Dave Helling and Steve Kraske try to do a political column and they do a woeful job, for the most part. Helling will miss key facts needed to fulfill the nut of the story and Kraske, well, he’s not robust enough for me. Mary Sanchez and Barbara Shelly do good jobs but the Star needs that one dominant news columnist, not column-by-numbers.

Allow me to touch on the Star’s sports section for just a moment. So much potential, so much disappointment. From a columnist standpoint, well, the two of them, Sam Mellinger and Vahe Gregorian, are more take-out writers than columnists. An old editor of mine would say now, they may not write very well but they sure do write long. Blair Kerkhoff does a terrific job for the sports page. The KC Chiefs and KC Royals get basically good coverage.

Oh, I could go and on but I won’t.

I will just keep on writing and doing what I please and hope the ones who read will be incited to think and exchange their ideas.

Gutless Nay-sayers and Weenies Need Scrutiny

Gutless. It’s the only way I can describe some of these politicians — the ubiquitous Republican nay-sayers and the weenie Democratic fence-setters.

Two issues reflect their sometimes vindictive, sometimes timorous approach to the issues. One is the situation in the Ukraine and the other is the Keystone XL Pipeline. And, of course, there’s always the Affordable Care Act.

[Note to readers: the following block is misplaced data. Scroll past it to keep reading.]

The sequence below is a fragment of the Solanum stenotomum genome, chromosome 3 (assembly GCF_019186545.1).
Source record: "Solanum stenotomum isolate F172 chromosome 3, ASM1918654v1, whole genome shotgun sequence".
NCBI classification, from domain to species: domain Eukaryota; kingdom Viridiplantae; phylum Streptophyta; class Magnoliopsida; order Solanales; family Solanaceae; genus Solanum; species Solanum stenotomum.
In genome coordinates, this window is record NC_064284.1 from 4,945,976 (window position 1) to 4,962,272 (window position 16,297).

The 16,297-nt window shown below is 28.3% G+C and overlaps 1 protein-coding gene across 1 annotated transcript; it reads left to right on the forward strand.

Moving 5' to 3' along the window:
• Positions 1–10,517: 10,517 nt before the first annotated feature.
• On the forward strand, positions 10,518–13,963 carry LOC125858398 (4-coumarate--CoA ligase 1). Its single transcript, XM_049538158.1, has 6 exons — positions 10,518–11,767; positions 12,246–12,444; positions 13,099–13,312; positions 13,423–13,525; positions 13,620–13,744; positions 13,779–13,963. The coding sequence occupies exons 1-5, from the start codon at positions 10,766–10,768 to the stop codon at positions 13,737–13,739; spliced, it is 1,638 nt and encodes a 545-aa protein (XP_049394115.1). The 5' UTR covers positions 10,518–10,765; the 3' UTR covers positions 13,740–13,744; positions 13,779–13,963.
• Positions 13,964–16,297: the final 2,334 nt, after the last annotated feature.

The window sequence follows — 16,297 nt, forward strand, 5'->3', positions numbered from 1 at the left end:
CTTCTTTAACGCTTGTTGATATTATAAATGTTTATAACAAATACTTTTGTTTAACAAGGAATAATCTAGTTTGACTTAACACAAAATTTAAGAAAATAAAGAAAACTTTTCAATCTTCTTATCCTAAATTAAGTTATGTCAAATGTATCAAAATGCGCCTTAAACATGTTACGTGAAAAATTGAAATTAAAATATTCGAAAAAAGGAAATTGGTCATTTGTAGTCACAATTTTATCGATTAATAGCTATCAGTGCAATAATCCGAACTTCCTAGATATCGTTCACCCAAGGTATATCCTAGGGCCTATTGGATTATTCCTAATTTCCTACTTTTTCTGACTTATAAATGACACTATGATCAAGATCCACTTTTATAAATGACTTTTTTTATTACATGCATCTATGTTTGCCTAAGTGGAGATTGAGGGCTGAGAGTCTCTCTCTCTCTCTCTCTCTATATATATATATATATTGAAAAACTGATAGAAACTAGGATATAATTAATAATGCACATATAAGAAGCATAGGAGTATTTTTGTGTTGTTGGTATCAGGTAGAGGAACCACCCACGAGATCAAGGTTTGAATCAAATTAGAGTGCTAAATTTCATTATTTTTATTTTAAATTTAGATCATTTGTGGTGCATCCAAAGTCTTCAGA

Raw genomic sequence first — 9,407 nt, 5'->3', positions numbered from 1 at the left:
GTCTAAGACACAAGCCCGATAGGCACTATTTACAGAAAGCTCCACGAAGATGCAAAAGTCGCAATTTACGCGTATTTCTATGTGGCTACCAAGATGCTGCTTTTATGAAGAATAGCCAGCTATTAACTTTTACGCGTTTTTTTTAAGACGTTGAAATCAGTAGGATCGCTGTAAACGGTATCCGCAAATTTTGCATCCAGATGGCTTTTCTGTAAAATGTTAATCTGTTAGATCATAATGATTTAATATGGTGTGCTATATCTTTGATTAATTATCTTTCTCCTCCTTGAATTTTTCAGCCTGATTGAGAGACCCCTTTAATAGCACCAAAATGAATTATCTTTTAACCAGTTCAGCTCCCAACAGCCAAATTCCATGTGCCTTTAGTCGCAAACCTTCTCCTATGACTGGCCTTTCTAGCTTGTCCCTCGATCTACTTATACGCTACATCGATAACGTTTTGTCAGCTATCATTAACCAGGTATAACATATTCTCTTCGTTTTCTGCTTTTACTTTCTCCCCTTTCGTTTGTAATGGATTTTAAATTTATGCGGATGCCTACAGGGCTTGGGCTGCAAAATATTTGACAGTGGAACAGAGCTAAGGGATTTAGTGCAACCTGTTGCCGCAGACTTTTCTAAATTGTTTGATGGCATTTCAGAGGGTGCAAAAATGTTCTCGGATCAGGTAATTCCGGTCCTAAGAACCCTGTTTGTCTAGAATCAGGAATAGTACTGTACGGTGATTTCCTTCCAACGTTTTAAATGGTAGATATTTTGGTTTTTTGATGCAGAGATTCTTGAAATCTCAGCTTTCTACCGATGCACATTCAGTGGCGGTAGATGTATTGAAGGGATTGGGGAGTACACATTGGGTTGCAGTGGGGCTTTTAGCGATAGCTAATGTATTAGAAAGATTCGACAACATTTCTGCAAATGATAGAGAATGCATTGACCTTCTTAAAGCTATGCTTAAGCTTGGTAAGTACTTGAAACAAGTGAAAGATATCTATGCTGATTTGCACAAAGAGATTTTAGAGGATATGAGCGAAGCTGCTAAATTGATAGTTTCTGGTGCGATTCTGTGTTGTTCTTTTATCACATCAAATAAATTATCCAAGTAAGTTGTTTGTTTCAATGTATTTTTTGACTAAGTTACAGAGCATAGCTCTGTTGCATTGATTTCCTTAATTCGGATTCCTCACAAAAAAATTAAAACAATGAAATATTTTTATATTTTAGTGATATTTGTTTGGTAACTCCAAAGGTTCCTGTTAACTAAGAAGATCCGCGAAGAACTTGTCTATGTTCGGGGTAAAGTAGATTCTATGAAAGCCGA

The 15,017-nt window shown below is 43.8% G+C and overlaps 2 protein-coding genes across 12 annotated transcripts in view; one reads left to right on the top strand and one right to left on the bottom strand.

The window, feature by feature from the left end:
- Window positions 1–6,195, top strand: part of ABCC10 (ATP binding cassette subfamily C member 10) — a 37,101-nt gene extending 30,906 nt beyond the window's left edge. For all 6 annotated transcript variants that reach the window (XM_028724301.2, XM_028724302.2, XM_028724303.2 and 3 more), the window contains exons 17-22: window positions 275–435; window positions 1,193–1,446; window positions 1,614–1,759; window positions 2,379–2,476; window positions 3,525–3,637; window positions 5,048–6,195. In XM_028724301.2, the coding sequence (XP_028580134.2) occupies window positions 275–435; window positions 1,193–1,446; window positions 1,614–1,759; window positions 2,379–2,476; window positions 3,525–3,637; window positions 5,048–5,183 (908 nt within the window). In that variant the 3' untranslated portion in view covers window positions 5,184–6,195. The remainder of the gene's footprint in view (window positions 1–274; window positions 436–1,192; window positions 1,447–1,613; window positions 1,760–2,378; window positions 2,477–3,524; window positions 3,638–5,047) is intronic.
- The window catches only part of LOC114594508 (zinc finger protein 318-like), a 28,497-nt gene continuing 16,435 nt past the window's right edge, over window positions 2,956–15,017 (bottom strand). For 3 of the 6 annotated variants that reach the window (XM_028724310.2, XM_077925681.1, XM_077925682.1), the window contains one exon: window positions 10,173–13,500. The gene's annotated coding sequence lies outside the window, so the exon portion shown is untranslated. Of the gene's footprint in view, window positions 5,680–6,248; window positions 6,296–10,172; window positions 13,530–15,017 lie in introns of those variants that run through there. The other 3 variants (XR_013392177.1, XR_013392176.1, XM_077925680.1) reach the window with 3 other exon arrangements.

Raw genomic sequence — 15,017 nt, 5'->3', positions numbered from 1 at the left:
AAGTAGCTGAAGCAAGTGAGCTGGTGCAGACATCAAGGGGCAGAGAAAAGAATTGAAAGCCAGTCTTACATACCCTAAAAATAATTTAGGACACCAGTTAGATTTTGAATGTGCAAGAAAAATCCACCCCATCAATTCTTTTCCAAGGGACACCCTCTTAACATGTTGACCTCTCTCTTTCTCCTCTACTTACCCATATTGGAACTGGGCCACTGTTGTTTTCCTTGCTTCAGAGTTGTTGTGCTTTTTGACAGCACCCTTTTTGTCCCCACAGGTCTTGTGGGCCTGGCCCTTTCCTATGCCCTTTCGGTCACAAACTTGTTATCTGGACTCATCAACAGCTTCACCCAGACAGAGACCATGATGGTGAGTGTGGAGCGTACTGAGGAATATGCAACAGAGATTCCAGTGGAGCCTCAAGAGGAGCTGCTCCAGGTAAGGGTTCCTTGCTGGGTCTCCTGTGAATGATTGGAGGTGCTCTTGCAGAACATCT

I watched Senator Bob Corker, R-Tenn., deliver his continue-to-stick-it-in-Obama spiel on the United States-Russian debate over the Ukraine. He said President Obama had been slow to act and lacked the will to develop more stringent economic sanctions on the Russians. Yeah, listen to Corker all you want because I’m sure his southern-fried brain knows all there is to know about international relations.

This is the same guy who said he had it on good authority that Volkswagen was going to bring in more business to Tennessee if the workers there voted down a union. Volkswagen officials then said they never made that statement. But the workers did vote down the union.

Corker is the largest landowner in Hamilton County, Tennessee. He was accused, when mayor of Chattanooga, of illegally using his position to push through a land deal between one of his companies and Wal-Mart, but that charge went nowhere. He’s worth at least $60 million. Naturally, he’s a friend of the tax cuts for the upper one percent and that’s the way he votes, conflict of interest or not.

Now, we have Republican-flavored pundits questioning Obama’s manhood. New York Times columnist David Brooks suggested on Meet the Press that Obama had a “manhood problem.”